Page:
They eagerly throw others under the bus
Terrible leaders possess a grandiose sense of self-worth and never admit when they are at fault. Visionary leaders take responsibility, and they actively protect and promote their team. How does your employee fare in a teamwork setting? Are they eager to point the finger, or are they keen to accept responsibility for team failures and move on to resolving the problem at hand? Not only is this mentality more conducive to quick problem-solving, but it also builds trust and causes others in the team to feel more secure, engaged, and loyal.

They’re a poor communicator
Effective communication is the most important quality for a leader to possess. Without the ability to communicate properly, not only will leaders fail to gain a full, comprehensive picture of workplace problems, they will also be unable to motivate others. Even under difficult circumstances, leaders need to be able to keep a level head. They need to communicate organizational aims and objectives, and they need to reassure those around them.

Great communicators know that communication isn’t just about talking. They need to be able to listen and take on board the thoughts, feelings, and ideas of others. If an employee spends hours on end closed off, away from their desk, or ignoring emails and telephone messages, this indicates that open dialogue is not a priority for them and they are unlikely to succeed as a leader.

Nick Davis is a Business Psychologist and Director at Davis Associates, a Surrey-based HR consultancy in the UK. Davis Associates works with companies of all sizes to inspire greater individual, Web: davisassociates.co.uk

Wednesday, April 5, 2017

New NCUA Videos Show How to Run Effective Credit Union Board Meetings

Are your credit union’s board meetings as effective as they could be?

The National Credit Union Administration today released its new video series, “Effective Board Meetings,” aimed at helping credit union directors make the best use of their meetings.

This four-part series features different examples of well-run and poorly run board meetings. It also provides helpful tips on how to run constructive meetings and create an environment that engages a credit union’s board members.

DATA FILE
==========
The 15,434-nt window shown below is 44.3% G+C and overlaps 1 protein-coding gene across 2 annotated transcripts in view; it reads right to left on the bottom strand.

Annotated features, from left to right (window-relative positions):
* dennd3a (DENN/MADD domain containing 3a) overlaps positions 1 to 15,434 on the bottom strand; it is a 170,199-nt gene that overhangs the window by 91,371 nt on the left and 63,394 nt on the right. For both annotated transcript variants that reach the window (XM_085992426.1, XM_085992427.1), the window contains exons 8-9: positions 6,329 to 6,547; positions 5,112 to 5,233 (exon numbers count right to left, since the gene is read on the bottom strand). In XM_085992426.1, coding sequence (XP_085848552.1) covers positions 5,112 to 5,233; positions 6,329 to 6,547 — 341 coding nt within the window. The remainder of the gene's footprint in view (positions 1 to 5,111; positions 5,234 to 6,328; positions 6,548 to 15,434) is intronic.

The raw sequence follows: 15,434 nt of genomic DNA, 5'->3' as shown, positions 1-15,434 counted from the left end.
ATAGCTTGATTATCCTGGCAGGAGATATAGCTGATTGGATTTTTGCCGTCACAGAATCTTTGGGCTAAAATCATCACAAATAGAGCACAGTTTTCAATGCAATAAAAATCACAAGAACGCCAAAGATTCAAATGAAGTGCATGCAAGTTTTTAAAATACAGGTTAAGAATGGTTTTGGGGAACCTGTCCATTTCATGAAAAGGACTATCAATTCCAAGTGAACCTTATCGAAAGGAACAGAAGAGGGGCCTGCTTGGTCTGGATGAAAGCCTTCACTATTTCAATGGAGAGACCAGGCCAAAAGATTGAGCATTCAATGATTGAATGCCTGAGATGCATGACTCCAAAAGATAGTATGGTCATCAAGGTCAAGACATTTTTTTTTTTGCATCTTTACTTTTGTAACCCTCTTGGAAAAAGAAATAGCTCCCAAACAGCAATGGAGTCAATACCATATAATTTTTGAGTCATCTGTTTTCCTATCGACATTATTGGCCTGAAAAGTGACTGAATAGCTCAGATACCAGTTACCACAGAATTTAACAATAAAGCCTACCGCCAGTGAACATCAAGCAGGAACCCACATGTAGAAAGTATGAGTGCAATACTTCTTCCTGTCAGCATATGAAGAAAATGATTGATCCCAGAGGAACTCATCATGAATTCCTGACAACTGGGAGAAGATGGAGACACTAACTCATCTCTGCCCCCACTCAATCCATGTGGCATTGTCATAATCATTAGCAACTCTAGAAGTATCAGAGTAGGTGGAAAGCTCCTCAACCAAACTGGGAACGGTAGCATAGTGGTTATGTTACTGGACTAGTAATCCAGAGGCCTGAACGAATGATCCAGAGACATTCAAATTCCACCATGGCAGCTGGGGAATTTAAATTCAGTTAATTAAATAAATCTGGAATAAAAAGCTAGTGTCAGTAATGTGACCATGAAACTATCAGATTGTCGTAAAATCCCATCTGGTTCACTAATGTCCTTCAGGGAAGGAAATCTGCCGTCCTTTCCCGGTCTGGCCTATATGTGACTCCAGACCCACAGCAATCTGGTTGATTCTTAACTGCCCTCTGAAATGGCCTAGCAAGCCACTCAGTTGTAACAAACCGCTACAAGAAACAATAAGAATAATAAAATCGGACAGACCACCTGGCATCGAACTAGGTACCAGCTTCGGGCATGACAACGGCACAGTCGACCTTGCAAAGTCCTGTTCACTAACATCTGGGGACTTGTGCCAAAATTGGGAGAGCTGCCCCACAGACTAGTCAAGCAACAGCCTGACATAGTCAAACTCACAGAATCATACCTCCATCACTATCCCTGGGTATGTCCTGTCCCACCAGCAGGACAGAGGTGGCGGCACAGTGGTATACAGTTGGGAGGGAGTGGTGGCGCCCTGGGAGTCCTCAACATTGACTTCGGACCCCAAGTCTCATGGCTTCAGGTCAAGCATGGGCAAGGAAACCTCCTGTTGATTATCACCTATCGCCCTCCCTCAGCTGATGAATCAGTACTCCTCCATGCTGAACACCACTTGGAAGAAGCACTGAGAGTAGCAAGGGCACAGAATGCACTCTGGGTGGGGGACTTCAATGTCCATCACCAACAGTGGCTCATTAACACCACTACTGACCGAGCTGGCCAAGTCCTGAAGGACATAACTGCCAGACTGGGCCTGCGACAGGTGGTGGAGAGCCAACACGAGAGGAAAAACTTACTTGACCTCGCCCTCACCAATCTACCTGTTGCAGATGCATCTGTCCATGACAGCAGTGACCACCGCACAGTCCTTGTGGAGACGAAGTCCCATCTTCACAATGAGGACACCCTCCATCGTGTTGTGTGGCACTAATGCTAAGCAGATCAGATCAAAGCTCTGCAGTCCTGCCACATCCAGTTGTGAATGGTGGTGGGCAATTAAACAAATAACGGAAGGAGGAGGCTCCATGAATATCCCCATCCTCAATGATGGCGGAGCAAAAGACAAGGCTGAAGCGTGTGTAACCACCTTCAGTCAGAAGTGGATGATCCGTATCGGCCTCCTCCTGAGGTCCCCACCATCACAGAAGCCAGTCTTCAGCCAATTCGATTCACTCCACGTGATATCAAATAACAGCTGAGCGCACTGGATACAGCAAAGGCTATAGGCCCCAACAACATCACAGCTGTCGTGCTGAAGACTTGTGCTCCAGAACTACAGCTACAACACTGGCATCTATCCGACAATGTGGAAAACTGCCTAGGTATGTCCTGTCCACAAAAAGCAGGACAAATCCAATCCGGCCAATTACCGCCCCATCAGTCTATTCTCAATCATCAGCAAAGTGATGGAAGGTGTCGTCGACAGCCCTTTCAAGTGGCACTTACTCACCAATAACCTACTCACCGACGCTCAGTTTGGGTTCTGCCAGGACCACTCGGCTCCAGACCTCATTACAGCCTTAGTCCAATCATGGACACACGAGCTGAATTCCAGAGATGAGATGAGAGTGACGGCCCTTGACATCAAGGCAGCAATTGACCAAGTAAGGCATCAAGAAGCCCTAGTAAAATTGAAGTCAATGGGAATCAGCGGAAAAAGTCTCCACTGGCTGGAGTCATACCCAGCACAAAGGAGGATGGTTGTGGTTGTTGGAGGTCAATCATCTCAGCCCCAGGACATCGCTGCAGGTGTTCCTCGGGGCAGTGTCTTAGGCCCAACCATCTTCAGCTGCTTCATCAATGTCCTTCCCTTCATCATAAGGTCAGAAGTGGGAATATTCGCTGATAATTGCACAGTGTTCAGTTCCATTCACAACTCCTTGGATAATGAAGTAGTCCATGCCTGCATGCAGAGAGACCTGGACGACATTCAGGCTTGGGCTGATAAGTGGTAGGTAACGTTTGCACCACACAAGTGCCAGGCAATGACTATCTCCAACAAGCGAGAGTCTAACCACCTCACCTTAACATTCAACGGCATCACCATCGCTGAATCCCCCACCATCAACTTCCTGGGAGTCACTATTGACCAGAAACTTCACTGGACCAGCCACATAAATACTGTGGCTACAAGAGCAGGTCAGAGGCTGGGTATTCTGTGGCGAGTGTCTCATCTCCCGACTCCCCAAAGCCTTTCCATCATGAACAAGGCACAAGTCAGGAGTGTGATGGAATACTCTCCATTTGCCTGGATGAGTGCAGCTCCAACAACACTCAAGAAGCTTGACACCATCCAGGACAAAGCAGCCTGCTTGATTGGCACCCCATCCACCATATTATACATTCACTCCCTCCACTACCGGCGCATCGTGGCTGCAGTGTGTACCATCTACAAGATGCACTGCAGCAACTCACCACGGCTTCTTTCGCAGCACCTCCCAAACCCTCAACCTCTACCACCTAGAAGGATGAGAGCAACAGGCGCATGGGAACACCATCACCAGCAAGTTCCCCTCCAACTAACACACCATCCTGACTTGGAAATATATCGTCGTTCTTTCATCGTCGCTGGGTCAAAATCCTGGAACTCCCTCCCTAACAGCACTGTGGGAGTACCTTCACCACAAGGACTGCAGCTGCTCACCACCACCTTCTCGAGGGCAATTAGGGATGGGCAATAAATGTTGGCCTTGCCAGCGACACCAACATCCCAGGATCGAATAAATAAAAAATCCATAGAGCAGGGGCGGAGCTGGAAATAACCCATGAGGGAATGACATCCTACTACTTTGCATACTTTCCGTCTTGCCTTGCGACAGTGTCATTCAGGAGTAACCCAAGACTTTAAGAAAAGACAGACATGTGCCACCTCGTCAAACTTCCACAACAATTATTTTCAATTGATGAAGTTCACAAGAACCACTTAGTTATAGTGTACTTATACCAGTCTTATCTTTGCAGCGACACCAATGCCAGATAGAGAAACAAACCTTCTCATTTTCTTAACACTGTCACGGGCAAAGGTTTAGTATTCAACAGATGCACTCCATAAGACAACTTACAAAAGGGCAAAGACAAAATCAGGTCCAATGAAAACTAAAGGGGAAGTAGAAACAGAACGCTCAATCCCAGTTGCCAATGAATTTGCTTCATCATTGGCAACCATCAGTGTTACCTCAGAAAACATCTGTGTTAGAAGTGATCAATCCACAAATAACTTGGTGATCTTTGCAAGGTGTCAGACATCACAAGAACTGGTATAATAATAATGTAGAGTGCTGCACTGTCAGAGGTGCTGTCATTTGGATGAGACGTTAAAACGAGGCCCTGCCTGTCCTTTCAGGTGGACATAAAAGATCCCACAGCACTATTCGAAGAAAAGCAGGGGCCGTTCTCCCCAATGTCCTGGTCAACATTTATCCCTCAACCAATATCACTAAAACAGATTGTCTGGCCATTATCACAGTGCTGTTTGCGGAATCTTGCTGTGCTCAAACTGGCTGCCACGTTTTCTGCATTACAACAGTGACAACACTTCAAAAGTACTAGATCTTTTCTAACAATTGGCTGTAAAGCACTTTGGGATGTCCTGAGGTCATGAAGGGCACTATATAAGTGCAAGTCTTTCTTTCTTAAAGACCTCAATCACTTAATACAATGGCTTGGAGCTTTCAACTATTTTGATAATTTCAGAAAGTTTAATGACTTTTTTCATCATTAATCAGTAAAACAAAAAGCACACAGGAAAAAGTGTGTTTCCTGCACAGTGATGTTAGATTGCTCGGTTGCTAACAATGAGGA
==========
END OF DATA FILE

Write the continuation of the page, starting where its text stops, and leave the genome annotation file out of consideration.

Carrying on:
Tuesday, April 4, 2017

Inflation surpasses Fed's 2% More rate increases expected!

Consumer inflation – the Federal Reserve's preferred inflation index – exceeded its 2 percent target for the first time in nearly five years, according to Commerce Department data. NAFCU Chief Economist and Director of Research Curt Long said credit unions should be preparing for the next quarter-point rate hike, possibly in June.

"On paper, the Fed has achieved its goals of full employment and 2 percent inflation," Long said. "While there are some caveats – some slack surely remains in the labor market and core inflation remains below target – Fed officials appear eager to normalize rates. Credit unions should prepare for the next quarter-point rate hike as early as June, and for a total of two to three more increases this year."

In February, the personal consumption expenditure price index surpassed the Fed's target for a 2 percent annual gain, according to data released Friday.

The Wall Street Journal on Friday noted that this "is a healthy signal for the economy, showing excess capacity and high unemployment that long held inflation near historically low levels have finally abated."

Last month, the Federal Open Market Committee, the Federal Reserve's monetary policy setting arm, raised the federal funds target rate a quarter-point to a range of 0.75 to 1 percent – an anticipated move.

It was reported last week that most Fed officials expect to raise the federal funds target rate two more times this year, but some are anticipating even more increases – up to three, or according to Chicago Fed President Charles Evans, maybe even four. 

NAFCU April 3, 2017

Monday, April 3, 2017

NCOFCU Annual Meeting & Conference

Check out Charlotte, NC
2017 Annual Meeting and Conference.

October 4-7, 2017 Charlotte, NC         
“Great things happen when credit unions serving firefighters and first responders come together. Our Face-to-face interaction is the platform where collaboration begins, relationships are forged, and ideas are generated.”

Registration is now OPEN